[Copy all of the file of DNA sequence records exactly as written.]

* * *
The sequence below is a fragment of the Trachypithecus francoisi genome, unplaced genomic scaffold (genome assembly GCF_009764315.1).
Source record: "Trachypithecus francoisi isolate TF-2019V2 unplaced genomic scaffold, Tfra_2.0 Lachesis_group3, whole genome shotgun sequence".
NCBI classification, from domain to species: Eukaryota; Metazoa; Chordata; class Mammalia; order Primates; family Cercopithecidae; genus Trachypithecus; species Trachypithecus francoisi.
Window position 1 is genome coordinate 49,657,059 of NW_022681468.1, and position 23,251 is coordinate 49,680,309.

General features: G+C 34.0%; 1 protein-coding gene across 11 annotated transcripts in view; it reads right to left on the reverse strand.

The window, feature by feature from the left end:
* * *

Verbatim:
The sequence below is a fragment of the Trachypithecus francoisi genome, unplaced genomic scaffold (genome assembly GCF_009764315.1).
Source record: "Trachypithecus francoisi isolate TF-2019V2 unplaced genomic scaffold, Tfra_2.0 Lachesis_group3, whole genome shotgun sequence".
NCBI classification, from domain to species: Eukaryota; Metazoa; Chordata; class Mammalia; order Primates; family Cercopithecidae; genus Trachypithecus; species Trachypithecus francoisi.
Window position 1 is genome coordinate 49,657,059 of NW_022681468.1, and position 23,251 is coordinate 49,680,309.

General features: G+C 34.0%; 1 protein-coding gene across 11 annotated transcripts in view; it reads right to left on the reverse strand.

The window, feature by feature from the left end: